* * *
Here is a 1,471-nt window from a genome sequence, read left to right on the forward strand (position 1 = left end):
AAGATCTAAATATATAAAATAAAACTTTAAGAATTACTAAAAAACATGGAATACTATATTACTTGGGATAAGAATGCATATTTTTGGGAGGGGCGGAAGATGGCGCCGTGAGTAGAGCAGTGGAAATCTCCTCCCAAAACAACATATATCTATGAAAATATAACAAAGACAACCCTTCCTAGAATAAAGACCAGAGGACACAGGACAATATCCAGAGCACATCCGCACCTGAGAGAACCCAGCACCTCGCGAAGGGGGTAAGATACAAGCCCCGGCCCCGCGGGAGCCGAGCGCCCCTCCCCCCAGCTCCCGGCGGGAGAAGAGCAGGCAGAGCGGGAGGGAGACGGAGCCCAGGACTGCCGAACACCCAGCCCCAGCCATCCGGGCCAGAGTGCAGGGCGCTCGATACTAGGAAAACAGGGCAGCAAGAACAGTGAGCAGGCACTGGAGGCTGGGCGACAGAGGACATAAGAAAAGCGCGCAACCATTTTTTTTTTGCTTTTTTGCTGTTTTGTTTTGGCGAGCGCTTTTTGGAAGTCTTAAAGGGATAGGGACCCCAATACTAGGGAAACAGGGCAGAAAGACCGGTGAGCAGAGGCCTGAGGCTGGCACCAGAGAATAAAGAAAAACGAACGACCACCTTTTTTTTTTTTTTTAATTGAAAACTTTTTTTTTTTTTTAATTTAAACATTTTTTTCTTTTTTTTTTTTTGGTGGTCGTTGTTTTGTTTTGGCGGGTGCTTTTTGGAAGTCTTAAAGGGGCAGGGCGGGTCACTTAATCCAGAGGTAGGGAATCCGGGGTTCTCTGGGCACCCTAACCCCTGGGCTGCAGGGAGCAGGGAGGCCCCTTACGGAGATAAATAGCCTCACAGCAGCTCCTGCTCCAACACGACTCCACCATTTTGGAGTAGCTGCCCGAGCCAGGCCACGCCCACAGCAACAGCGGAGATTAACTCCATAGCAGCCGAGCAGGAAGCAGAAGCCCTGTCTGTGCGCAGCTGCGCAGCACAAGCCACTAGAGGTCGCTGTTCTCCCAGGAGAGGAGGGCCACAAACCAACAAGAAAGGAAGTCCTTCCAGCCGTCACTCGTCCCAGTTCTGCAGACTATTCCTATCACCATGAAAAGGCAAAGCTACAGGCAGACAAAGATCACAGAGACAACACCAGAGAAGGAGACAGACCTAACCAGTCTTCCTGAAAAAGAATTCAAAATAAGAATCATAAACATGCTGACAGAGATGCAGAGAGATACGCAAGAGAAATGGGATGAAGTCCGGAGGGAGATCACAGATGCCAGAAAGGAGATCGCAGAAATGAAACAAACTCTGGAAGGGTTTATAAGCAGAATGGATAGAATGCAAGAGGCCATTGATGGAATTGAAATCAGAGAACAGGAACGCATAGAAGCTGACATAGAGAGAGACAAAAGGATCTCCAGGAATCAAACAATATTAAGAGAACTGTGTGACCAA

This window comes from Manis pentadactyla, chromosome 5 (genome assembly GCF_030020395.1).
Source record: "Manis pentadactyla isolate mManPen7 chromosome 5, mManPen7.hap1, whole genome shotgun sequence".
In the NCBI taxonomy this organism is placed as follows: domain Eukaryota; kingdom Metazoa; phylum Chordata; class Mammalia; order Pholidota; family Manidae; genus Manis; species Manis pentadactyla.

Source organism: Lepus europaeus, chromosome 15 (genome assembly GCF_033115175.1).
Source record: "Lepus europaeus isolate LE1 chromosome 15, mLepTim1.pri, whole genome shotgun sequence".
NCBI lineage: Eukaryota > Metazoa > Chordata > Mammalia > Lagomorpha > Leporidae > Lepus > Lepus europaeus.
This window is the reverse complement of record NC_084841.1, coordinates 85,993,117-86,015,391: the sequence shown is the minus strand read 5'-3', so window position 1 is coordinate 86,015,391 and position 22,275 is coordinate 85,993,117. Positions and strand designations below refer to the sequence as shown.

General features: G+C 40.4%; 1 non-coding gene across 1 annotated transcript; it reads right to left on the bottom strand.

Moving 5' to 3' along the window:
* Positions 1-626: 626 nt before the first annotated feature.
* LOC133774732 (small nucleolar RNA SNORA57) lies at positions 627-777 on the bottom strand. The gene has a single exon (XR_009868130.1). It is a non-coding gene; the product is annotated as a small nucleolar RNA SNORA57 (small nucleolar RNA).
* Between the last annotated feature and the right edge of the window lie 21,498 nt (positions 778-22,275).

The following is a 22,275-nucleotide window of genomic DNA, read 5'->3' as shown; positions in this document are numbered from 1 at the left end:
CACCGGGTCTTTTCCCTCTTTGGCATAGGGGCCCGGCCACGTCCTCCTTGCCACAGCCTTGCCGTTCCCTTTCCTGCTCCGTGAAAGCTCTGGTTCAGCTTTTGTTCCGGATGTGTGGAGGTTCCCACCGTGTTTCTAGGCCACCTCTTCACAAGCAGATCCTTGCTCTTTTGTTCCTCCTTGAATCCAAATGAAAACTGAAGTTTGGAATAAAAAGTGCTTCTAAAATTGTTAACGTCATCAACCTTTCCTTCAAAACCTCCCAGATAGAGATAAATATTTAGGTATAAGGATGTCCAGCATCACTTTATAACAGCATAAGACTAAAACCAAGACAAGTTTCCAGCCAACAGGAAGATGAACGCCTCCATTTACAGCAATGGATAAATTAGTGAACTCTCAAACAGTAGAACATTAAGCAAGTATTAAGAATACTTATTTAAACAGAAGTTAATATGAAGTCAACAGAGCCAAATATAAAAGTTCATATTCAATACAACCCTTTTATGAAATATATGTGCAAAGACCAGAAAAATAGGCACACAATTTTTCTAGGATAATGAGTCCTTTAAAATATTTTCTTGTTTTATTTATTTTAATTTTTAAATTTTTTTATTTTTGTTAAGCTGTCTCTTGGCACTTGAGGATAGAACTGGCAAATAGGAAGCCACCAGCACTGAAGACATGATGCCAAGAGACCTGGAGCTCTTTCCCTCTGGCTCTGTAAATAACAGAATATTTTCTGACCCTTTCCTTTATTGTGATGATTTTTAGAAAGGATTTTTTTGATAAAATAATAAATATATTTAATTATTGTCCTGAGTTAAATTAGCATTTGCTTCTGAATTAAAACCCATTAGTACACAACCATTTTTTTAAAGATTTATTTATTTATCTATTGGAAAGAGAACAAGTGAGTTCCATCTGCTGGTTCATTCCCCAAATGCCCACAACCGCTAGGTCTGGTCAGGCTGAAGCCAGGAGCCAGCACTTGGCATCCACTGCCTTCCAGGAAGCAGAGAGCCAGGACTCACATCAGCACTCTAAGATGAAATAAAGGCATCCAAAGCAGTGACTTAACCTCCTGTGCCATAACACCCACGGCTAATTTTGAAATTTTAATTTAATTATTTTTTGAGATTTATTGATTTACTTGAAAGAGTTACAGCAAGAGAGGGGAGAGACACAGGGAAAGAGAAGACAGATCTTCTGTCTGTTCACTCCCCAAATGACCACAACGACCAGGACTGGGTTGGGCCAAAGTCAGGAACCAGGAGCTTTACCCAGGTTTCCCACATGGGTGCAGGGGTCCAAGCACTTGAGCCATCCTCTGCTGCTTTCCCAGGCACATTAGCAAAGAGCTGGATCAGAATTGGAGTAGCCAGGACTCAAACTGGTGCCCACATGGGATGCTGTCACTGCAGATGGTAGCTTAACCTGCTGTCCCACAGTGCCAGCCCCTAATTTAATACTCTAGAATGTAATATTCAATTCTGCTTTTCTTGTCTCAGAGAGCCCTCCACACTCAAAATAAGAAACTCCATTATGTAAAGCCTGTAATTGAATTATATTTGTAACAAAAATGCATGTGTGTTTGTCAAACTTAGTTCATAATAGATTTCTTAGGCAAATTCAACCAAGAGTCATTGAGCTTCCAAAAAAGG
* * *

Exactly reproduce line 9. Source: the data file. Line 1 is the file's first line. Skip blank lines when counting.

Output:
This window is the reverse complement of record NC_084841.1, coordinates 85,993,117-86,015,391: the sequence shown is the minus strand read 5'-3', so window position 1 is coordinate 86,015,391 and position 22,275 is coordinate 85,993,117. Positions and strand designations below refer to the sequence as shown.